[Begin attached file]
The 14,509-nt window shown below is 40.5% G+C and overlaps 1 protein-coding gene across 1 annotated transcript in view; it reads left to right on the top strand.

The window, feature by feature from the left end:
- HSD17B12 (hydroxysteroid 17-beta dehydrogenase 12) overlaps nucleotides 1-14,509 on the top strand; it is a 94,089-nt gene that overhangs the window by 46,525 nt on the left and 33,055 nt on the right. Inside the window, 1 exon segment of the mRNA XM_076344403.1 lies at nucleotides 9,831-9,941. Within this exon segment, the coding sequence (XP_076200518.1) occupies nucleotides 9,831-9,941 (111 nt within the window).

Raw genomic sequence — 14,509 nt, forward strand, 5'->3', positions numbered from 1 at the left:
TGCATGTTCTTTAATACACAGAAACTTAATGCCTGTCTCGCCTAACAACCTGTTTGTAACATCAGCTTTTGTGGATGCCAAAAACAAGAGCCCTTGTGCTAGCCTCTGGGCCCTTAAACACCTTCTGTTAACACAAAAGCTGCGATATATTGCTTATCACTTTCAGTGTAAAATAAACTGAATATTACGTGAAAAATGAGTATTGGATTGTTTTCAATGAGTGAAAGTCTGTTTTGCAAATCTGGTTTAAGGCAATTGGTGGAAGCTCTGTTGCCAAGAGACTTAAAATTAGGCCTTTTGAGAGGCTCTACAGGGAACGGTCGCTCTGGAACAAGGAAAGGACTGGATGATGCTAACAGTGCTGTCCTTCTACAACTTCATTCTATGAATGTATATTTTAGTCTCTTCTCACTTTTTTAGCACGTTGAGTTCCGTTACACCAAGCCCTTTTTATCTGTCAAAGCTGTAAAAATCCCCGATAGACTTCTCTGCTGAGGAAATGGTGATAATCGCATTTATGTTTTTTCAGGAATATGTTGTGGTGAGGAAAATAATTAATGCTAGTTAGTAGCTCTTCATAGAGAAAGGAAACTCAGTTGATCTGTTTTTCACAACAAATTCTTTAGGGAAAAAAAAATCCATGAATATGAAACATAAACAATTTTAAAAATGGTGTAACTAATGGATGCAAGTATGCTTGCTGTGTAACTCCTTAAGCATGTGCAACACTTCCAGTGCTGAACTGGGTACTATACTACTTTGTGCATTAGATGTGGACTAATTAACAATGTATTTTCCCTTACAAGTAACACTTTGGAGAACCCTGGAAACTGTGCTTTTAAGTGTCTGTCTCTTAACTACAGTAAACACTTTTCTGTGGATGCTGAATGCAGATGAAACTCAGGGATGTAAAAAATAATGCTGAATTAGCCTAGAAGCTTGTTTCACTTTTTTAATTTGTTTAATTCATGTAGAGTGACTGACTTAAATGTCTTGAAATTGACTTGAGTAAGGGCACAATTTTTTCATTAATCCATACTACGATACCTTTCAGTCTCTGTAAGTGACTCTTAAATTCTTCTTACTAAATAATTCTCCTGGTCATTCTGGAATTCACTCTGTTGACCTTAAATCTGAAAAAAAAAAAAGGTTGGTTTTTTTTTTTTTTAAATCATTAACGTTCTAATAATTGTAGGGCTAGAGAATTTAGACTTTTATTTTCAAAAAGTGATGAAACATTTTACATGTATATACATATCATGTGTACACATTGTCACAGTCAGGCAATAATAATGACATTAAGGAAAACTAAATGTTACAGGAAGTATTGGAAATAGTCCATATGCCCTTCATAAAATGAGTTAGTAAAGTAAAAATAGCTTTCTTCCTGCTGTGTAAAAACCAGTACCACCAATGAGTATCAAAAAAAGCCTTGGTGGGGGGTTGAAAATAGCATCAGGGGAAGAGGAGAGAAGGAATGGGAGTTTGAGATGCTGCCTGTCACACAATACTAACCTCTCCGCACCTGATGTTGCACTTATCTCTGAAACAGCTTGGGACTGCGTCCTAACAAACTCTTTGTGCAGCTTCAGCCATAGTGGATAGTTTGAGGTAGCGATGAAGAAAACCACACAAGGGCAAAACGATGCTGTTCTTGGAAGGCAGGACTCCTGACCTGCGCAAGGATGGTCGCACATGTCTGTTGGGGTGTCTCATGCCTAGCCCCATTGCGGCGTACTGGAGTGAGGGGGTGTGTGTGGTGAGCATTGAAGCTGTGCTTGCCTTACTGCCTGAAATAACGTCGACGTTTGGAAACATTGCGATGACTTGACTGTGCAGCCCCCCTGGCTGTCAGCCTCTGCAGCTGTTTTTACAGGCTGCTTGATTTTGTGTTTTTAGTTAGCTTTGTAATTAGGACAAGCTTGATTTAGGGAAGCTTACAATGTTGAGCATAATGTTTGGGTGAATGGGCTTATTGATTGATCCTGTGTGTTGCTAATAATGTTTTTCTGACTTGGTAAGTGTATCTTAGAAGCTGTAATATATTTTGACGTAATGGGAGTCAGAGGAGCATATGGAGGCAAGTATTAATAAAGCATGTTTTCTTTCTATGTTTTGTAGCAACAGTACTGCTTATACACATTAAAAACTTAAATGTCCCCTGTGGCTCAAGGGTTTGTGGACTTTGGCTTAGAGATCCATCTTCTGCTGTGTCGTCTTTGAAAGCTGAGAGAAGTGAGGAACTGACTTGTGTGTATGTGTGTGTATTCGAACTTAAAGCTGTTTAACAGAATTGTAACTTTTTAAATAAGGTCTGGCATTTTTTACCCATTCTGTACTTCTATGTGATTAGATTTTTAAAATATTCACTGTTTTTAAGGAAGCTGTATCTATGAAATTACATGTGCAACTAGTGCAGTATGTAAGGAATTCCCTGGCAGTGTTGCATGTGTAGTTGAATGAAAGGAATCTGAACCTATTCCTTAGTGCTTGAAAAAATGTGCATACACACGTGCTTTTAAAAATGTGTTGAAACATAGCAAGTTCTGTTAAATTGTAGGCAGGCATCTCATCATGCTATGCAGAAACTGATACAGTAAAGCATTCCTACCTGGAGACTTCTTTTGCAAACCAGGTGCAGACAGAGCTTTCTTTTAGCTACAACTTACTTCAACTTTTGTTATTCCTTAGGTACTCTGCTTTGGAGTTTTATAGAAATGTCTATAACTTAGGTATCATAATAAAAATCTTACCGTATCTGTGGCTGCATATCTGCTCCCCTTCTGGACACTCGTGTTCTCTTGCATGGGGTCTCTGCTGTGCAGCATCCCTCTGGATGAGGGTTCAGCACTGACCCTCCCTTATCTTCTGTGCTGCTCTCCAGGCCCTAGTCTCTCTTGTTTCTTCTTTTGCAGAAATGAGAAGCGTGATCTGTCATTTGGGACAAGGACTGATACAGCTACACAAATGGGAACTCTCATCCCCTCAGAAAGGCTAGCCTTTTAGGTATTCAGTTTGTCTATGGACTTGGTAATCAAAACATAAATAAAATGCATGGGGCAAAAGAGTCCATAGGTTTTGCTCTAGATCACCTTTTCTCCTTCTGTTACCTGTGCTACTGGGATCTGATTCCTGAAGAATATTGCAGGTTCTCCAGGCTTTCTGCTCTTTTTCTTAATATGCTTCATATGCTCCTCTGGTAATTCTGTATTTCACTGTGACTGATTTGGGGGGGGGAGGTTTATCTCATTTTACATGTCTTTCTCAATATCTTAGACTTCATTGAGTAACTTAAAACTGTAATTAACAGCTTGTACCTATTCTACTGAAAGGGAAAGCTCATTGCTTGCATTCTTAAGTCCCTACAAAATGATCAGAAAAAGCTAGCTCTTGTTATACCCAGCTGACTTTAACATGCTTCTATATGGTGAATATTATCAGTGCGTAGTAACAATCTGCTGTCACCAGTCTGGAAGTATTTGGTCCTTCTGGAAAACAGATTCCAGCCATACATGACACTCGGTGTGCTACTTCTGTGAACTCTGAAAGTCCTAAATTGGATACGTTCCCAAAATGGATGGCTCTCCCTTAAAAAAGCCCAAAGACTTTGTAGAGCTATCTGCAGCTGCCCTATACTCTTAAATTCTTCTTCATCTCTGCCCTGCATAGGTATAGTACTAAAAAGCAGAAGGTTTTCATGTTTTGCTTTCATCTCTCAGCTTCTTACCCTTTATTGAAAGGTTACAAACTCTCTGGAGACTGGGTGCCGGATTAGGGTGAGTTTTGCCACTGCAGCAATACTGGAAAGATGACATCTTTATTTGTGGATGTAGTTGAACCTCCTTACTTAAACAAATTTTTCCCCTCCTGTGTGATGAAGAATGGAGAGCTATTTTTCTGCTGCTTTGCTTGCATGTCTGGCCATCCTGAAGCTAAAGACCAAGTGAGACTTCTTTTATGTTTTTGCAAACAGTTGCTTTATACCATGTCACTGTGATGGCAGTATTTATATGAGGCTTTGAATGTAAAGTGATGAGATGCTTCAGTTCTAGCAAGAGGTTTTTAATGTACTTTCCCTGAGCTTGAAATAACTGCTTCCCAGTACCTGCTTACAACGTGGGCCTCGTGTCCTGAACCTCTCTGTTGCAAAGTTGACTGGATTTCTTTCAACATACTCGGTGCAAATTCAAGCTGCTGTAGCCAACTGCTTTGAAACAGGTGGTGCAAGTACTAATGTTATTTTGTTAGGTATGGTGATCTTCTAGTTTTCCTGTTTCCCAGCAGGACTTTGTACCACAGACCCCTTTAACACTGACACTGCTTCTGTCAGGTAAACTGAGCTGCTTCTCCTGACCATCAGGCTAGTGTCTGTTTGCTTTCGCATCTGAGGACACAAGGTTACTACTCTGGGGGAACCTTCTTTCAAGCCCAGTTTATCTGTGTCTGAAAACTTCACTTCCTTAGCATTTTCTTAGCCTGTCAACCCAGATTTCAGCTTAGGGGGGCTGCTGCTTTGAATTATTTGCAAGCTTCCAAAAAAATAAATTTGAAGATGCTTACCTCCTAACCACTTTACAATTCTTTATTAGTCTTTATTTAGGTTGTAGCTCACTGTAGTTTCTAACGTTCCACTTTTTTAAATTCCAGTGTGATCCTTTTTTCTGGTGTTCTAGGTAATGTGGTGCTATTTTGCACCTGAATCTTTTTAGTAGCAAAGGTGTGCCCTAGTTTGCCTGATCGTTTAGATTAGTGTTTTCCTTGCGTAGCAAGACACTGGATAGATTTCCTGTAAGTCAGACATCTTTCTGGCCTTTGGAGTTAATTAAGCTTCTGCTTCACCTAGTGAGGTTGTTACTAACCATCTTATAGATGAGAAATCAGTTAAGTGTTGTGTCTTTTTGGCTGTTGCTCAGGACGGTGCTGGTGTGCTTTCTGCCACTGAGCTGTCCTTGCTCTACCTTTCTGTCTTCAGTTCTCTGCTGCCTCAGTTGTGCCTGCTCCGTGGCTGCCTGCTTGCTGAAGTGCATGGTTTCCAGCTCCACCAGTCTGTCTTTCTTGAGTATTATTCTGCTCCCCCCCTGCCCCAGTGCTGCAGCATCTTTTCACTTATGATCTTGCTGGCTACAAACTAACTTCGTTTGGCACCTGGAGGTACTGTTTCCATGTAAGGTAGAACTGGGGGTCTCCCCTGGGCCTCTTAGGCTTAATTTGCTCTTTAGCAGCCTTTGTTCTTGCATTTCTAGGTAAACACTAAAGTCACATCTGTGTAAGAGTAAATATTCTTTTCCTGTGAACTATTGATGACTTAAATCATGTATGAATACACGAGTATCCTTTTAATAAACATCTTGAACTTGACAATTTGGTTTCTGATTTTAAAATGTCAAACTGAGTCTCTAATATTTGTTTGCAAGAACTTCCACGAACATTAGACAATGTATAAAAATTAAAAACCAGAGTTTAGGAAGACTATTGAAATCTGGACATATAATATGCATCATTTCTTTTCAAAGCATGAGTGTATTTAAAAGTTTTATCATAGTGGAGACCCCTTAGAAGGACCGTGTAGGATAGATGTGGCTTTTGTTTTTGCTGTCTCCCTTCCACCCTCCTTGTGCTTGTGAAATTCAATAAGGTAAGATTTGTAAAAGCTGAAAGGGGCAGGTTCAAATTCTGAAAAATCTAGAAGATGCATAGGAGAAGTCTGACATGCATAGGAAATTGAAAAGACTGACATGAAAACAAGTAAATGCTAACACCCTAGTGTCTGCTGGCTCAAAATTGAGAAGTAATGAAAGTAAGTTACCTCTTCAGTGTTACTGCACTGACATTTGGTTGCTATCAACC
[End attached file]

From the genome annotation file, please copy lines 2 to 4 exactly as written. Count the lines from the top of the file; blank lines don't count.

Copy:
The window, feature by feature from the left end:
- HSD17B12 (hydroxysteroid 17-beta dehydrogenase 12) overlaps nucleotides 1-14,509 on the top strand; it is a 94,089-nt gene that overhangs the window by 46,525 nt on the left and 33,055 nt on the right. Inside the window, 1 exon segment of the mRNA XM_076344403.1 lies at nucleotides 9,831-9,941. Within this exon segment, the coding sequence (XP_076200518.1) occupies nucleotides 9,831-9,941 (111 nt within the window).

Raw genomic sequence — 14,509 nt, forward strand, 5'->3', positions numbered from 1 at the left: